Hurricane Irene
The TRMM satellite passed over Irene when it was a tropical storm on Aug. 21 at 0024 UTC (8:24 p.m. EDT Aug. 20). Data collected with this orbit showed that Irene contained numerous powerful thunderstorms with TRMM's Precipitation Radar (PR) revealing that some thunderstorm towers near the center of the storm were reaching to heights above 15 km, or about 9.3 miles. NASA/SSAI, Hal Pierce

Hurricane Irene sustained 80 mph winds as the storm rocked the area just off the northeastern coast of Hispaniola. The National Hurricane Center expected Irene to continue gaining momentum over the next few days but by Thursday, forecasters said that it could be a major Category 3 hurricane with winds up to 115 mph.

The storm continues to threaten the Atlantic coast from South Florida to the Carolinas.

The most relentless rains and winds remained north of Hispaniola and the threat of deadly flooding has subsided. Despite this, Haiti warned its residents to prepare for evacuation.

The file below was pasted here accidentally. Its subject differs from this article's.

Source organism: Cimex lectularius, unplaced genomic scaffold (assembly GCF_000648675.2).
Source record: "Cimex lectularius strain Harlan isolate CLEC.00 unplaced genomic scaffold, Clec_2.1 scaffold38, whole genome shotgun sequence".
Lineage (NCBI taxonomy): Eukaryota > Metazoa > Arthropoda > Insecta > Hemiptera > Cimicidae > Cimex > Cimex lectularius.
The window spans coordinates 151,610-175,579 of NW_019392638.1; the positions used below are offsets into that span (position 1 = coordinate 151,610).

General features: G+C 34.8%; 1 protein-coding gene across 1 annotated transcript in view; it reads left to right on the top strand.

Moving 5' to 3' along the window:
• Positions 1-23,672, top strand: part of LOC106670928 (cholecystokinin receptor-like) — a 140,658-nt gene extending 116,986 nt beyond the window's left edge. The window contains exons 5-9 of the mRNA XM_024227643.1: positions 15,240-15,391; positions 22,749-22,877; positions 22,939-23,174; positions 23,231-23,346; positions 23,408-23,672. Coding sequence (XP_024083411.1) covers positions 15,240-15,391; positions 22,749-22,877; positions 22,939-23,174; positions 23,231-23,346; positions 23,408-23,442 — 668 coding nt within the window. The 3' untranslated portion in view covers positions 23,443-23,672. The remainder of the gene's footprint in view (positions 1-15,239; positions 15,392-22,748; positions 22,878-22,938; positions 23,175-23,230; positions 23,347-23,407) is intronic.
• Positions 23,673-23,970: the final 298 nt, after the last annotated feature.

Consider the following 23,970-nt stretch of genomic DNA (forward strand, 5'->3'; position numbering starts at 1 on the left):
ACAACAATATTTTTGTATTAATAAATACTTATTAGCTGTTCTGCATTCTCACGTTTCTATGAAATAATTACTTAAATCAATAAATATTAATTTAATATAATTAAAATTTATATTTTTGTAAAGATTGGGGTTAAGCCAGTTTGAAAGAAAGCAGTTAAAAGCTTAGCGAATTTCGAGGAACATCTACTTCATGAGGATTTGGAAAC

The Dominican Republic opened a dam to relieve the Artibonite River, which has historically caused its banks to swell during past storms of this nature, Haitian radio reported.

In Puerto Rico, watches and warnings were retracted as Irene pulled away.

At 11 a.m. the National Hurricane Center said that Irene was stronger than expected.

The National Hurricane Center significantly raised expectations about Irene's rage, projecting that it will become a major Category 3 hurricane with 115 mph winds by Thursday when it approaches the Central Bahamas.

Forecasters have maintained that the entire state of Florida could be in danger and that residents should monitor Irene closely. The margin of error on long-term forecasts is 200 to 250 miles and a tremble may bring her to shore.

Many computer models has moved Irene's projected path eastwards over the last two days, suggesting that Irene could distress the coasts of George, South Carolina, and North Carolina.